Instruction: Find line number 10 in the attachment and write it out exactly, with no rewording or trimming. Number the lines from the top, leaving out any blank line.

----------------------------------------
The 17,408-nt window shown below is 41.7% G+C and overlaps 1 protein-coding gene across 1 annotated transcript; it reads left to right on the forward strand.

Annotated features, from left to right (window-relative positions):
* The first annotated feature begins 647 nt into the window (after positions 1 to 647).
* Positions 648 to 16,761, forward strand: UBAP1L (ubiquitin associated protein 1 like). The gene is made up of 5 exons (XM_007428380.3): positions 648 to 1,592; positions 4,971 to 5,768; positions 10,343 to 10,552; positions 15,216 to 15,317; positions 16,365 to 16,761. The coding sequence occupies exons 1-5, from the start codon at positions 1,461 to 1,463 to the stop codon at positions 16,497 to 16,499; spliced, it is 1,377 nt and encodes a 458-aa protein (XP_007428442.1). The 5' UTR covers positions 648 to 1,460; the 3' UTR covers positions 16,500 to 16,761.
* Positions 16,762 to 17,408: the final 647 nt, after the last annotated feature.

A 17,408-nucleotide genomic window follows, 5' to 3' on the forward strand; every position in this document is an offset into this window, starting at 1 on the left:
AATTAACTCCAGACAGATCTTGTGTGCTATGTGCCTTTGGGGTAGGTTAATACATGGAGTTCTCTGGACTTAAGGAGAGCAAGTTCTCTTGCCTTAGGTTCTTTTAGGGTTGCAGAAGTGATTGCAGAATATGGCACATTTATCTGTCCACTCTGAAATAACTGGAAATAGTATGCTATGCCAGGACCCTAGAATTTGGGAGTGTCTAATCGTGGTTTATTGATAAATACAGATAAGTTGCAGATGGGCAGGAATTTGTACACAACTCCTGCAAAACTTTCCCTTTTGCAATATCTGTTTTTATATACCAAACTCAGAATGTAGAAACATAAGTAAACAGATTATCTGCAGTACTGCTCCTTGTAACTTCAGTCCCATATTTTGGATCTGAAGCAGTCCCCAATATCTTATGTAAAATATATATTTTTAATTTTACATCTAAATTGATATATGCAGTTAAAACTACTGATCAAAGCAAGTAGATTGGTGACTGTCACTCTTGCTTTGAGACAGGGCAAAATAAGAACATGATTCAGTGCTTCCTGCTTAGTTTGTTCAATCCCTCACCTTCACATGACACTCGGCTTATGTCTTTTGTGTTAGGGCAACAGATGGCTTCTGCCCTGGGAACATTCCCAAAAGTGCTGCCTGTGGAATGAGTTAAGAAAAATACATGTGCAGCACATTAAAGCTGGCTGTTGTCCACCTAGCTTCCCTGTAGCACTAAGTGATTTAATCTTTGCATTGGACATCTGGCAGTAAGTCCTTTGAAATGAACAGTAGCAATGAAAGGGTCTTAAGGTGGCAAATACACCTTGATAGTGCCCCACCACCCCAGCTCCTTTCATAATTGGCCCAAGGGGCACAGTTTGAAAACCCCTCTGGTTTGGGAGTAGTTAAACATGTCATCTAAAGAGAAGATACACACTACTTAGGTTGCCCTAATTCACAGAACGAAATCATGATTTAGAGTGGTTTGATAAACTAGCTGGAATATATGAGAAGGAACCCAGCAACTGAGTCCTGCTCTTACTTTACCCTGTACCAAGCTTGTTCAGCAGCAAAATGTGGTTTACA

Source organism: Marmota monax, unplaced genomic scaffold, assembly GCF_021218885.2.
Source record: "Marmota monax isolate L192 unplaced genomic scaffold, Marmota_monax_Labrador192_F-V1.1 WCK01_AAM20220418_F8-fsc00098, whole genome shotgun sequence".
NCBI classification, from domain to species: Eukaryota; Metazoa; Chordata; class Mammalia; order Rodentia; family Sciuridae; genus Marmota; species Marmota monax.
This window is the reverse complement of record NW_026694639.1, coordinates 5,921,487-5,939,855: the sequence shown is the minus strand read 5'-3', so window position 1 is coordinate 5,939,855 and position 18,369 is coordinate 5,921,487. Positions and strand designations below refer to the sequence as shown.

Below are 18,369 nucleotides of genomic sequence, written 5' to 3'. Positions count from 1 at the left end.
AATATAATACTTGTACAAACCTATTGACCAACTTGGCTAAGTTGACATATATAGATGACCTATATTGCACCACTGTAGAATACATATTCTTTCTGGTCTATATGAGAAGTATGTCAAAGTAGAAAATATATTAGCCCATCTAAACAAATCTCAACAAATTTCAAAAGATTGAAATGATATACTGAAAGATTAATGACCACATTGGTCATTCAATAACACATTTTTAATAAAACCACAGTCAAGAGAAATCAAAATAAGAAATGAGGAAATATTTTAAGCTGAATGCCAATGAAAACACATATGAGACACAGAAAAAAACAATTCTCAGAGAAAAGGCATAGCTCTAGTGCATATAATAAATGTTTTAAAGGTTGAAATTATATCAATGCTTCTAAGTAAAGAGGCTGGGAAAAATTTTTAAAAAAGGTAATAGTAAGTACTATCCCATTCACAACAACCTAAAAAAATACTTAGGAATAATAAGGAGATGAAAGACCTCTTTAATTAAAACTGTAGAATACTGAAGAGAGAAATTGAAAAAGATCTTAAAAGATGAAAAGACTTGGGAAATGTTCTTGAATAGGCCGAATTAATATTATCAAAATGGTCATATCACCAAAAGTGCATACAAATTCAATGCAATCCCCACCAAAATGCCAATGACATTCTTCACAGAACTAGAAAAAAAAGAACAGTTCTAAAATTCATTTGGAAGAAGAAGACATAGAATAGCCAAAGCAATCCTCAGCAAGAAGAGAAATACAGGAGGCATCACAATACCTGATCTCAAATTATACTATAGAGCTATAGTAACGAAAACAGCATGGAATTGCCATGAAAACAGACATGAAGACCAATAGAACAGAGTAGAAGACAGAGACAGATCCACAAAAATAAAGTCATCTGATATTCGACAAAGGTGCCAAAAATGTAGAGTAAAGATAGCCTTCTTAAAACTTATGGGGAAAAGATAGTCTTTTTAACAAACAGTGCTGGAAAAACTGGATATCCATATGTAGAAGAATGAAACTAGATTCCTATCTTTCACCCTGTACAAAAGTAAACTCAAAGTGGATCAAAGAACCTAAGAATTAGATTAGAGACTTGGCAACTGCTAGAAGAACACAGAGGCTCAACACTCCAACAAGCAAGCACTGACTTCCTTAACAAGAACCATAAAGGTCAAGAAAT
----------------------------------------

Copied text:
NCBI classification, from domain to species: Eukaryota; Metazoa; Chordata; class Mammalia; order Rodentia; family Sciuridae; genus Marmota; species Marmota monax.